Complementing The Alliance Alive's story is its flexible and tactical battle system. Like with most old-school JRPGs, combat in The Alliance Alive is turn-based. However, that's about where the similarities end. Battles put an emphasis on weapons and their various techniques. By equipping and attacking with a particular weapon type (an ax, spear or sword, to name a few), characters undergo "awakenings," learning new and more powerful moves for that weapon. For example, Galil might end up specializing in sword slashes and spear strikes, while Ignace might focus on shield and two-handed techniques. While these skills ratchet up in power, they also ratchet up in cost (SP), so conserving more powerful moves is an important part of combat.

Thankfully, SP gradually recovers at the end of each battle, while HP is replenished completely, à la Final Fantasy XIII. This allows players to focus on individual battles as opposed to worrying about managing health in the overworld. This is reflected by the game's stat progression as well; gone are traditional levels, instead simplified to either max-HP or max-SP increases granted at the end of battles.

Another aspect of combat The Alliance Alive shares with Final Fantasy XIII is its approach to character positioning. Similar to FFXIII's paradigm shifts, The Alliance Alive allows players to switch between various "formations." The "3 Heroes" formation, for example, promotes all-out attacks by boosting the entire party's strength, while the "Triangle" one places a defender in front of two attackers to provide a safer attack strategy.

As players gain access to up to five party members in battle at a time, these systems only get more complex and engaging. Throw in magic, items, and an "ignition" system that allows party members to break their current weapon to initiate a powerful limit-like attack, and The Alliance Alive has plenty of layers to its combat for those looking to dig deep.


As interesting as combat may be, though, it's hampered by some unfortunate drawbacks. Difficulty in The Alliance Alive is often far too easy to force players to make the most of combat. For most of my campaign time, I was able to get away with spamming the same attacks on enemies, riding high off the fact that health replenishes after every battle. This is exacerbated by a 2x and 4x speed option for combat, which allowed me to whiz through battles without so much as a passing care for individual enemies. Of course, the occasional boss fight or high-level enemy would force me back into playing strategically, but far too often, the enemies of The Alliance Alive are too weak and feeble to push combat to its limits.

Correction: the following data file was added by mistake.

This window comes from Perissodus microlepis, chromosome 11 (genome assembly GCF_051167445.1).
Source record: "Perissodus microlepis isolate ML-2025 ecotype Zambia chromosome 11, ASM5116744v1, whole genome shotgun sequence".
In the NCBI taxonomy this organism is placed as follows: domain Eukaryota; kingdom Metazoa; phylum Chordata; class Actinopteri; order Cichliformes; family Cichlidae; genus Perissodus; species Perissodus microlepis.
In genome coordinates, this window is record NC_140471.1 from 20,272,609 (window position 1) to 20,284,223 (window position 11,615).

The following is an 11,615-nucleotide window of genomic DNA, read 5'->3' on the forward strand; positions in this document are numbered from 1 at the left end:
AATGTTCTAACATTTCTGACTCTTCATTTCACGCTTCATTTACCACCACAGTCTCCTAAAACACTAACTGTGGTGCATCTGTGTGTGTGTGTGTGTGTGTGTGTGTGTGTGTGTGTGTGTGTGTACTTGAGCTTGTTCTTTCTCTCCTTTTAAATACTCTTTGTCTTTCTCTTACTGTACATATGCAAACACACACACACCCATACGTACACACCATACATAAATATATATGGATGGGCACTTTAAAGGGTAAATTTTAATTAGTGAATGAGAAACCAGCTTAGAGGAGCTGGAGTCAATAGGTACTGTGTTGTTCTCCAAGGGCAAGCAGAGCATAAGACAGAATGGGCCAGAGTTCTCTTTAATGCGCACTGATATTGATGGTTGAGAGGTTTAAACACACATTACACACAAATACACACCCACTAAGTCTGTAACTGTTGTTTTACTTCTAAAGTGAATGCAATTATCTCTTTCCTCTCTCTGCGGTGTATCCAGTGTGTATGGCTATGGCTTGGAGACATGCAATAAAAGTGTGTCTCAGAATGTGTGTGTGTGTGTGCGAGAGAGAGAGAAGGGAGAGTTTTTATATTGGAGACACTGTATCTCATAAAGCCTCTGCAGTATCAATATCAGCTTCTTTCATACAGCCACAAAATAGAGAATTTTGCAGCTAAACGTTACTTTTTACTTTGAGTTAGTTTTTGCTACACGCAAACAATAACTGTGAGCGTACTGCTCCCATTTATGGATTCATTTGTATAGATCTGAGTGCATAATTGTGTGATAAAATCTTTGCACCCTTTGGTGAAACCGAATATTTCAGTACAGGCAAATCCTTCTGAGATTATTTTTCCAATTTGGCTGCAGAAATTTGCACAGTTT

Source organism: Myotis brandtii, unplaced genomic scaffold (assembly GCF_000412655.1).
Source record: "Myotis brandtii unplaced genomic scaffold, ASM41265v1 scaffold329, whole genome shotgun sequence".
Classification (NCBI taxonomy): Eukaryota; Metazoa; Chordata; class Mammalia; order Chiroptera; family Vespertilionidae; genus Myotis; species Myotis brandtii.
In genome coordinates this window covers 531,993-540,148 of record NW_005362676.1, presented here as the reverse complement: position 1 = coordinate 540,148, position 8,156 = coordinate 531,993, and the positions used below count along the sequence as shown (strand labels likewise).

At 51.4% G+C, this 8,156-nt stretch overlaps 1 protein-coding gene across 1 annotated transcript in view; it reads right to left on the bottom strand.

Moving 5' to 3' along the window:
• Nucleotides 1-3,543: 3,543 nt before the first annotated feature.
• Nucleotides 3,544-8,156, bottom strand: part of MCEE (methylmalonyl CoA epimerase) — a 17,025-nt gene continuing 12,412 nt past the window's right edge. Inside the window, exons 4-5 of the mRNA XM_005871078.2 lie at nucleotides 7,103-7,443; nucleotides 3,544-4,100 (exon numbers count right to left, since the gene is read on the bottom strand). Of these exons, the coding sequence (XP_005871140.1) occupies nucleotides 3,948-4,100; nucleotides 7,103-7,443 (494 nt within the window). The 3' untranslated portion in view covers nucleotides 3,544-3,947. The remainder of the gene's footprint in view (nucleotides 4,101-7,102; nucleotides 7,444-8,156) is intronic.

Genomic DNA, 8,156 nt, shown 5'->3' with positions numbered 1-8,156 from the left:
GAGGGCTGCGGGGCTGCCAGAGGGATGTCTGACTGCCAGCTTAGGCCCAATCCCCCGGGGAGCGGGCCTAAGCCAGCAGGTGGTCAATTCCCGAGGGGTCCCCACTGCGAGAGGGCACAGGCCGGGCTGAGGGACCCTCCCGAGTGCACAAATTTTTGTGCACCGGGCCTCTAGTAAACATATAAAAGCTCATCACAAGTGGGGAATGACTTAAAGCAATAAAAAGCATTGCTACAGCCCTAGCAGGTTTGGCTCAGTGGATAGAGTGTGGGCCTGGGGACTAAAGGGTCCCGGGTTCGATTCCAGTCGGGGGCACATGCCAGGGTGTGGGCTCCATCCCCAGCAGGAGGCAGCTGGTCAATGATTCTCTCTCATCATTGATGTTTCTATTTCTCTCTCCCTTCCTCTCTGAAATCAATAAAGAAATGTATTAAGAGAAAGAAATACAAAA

The Alliance Alive is further weakened by the inclusion of some frustrating mechanics (or lack thereof). There's a "talent" menu that allows players to spend talent points on new in-battle and out-of-battle perks, but the game is far too stingy in giving out these points after battle, making the rewards feel weak and irrelevant unless players are willing to grind for them. Enemies move about the world map at frustrating speeds, often triggering an unavoidable "chain" sequence that forces players to fight through more than one battle in a row. Finally, the battle descriptions for weapon abilities and items tend to be vague and unintuitive; with nothing in the form of a tutorial in the menu to guide players, I was often left to guess which attacks were more effective than others in certain scenarios. While none of these elements are game-breakers, they make navigation and combat more frustrating than they needed to be.

Visually, The Alliance Alive isn't much of a looker. While it borrows much of its art style from Square Enix's Bravely Default series, from its simplistic 3D character models to its whimsical, painter-like towns and cities, the game looks far muddier by comparison. The world lacks much of the vivid colors that made Bravely Default so entrancing, and textures on the whole are blander and less detailed. To make matters worse, The Alliance Alive eschews the 3DS's 3D effect, making an already tired-looking game appear even worse.


This lack of production quality carries over to the dialogue. None of the CG or in-game cut scenes are voiced, resulting in a bizarre silence that accompanies every character interaction as white texts pops up over a cinematic black bar. While the story remains easy to follow, it's disappointing that FuRyu and Atlus couldn't invest in voice acting for, at the very least, the main cast.

Thankfully, The Alliance Alive's presentation is held up by some phenomenal music. Composed by Masashi Hamauzu, who also created the music for Final Fantasy XIII, The Alliance Alive's soundtrack is a beautiful mix of orchestral and synth-heavy tracks that breathe life into the world and characters. It may not fully make up for the low production values, but it certainly is a welcome addition.

The Alliance Alive is a good game that's held back by some unfortunate missteps. Its fantastic premise and strong narrative provide a storyline that feels surprisingly fresh compared to other JRPGs, while its combat provides some welcome depth to its turn-based gameplay. The title often feels too easy, even by JRPG standards, and several features could have been better fleshed out, but the overall product is a stark improvement over studio Cattle Call's previous effort. With the 3DS on its way out to pasture, those with a hankering for an old-school JRPG with some new ideas should find something to like with The Alliance Alive.

Score: 7.7/10